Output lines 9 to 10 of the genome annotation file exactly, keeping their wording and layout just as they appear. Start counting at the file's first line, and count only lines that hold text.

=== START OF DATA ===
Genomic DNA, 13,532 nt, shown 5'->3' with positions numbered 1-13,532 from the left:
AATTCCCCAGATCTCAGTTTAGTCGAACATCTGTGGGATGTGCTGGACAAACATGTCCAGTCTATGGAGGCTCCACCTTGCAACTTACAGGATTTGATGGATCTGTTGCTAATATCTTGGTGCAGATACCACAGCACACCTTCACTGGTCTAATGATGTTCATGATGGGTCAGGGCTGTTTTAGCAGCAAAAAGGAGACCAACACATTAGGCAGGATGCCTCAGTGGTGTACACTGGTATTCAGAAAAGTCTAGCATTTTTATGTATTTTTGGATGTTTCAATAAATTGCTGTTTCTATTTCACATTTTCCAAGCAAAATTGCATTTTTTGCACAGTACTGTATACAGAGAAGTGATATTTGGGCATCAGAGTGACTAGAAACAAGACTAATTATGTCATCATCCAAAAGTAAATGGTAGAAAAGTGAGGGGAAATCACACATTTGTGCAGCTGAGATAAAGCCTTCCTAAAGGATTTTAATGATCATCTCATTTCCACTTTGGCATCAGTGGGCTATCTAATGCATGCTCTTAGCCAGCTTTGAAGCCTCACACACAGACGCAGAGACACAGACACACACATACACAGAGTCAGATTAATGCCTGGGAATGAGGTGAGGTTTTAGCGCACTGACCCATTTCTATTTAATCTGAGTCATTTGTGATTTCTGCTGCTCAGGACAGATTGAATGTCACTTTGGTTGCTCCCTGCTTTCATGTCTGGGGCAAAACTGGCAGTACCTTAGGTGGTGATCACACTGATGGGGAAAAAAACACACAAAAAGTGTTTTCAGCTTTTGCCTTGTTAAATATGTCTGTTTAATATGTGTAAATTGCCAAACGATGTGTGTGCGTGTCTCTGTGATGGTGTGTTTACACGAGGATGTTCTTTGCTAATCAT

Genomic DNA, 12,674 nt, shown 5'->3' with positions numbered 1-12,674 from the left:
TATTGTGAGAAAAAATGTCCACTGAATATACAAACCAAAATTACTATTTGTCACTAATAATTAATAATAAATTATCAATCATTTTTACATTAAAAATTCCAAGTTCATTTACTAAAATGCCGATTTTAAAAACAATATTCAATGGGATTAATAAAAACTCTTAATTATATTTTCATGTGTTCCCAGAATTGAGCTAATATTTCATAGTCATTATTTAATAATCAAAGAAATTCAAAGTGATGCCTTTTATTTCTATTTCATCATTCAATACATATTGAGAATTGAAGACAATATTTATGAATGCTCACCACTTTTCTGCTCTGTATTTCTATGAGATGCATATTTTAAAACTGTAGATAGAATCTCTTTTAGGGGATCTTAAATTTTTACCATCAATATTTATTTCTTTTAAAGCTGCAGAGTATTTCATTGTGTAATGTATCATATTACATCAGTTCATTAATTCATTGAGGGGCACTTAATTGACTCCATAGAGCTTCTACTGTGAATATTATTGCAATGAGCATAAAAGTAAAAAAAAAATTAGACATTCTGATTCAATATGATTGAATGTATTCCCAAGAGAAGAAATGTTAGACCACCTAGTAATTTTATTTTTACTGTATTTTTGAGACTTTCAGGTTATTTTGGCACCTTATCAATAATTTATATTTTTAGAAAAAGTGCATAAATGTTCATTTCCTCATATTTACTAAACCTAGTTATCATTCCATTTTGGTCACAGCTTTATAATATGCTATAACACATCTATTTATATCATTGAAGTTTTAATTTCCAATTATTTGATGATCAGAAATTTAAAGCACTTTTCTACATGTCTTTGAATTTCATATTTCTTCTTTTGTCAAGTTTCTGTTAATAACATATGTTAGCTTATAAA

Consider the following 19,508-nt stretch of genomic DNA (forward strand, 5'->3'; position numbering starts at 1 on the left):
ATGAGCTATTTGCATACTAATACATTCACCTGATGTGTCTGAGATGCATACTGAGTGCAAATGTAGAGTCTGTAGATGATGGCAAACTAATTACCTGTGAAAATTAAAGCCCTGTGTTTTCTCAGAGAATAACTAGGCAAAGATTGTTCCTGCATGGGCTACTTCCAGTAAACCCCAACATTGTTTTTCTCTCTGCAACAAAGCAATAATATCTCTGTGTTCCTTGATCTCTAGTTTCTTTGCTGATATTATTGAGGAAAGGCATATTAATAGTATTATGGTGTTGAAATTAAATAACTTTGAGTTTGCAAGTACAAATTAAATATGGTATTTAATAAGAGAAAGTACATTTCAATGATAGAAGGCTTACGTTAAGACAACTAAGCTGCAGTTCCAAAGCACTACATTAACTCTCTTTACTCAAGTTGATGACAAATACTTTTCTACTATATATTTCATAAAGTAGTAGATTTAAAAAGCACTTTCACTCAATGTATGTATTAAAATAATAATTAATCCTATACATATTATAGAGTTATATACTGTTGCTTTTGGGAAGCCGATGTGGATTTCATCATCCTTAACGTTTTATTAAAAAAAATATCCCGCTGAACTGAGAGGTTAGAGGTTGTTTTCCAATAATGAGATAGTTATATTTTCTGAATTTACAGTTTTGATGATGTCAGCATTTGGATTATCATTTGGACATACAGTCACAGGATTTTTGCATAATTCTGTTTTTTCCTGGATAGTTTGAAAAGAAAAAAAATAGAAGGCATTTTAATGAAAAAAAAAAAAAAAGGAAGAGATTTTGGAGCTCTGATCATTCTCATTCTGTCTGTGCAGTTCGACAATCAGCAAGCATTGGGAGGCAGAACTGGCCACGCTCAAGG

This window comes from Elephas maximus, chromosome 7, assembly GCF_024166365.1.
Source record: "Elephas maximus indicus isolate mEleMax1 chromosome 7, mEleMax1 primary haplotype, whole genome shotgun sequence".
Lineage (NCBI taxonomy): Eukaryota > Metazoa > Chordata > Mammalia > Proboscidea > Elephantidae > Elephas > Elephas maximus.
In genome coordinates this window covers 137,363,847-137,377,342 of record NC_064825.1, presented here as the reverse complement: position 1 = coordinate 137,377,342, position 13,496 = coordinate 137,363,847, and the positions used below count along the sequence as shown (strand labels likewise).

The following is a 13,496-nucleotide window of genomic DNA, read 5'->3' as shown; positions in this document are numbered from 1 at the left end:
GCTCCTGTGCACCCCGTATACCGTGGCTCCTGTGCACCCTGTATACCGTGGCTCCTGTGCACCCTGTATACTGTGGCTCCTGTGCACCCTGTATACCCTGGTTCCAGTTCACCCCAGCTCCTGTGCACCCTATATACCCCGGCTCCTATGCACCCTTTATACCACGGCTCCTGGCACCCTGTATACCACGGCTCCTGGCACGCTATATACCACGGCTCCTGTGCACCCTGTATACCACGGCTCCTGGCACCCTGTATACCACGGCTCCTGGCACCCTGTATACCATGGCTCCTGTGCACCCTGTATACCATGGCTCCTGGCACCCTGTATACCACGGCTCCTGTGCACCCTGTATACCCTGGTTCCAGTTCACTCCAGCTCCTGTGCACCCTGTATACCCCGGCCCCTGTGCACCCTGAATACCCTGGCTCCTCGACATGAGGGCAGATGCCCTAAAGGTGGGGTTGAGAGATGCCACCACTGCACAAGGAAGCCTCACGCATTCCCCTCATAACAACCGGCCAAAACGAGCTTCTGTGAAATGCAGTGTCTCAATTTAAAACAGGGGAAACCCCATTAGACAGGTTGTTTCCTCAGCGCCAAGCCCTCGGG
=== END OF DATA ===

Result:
Lineage (NCBI taxonomy): Eukaryota > Metazoa > Chordata > Mammalia > Proboscidea > Elephantidae > Elephas > Elephas maximus.
In genome coordinates this window covers 137,363,847-137,377,342 of record NC_064825.1, presented here as the reverse complement: position 1 = coordinate 137,377,342, position 13,496 = coordinate 137,363,847, and the positions used below count along the sequence as shown (strand labels likewise).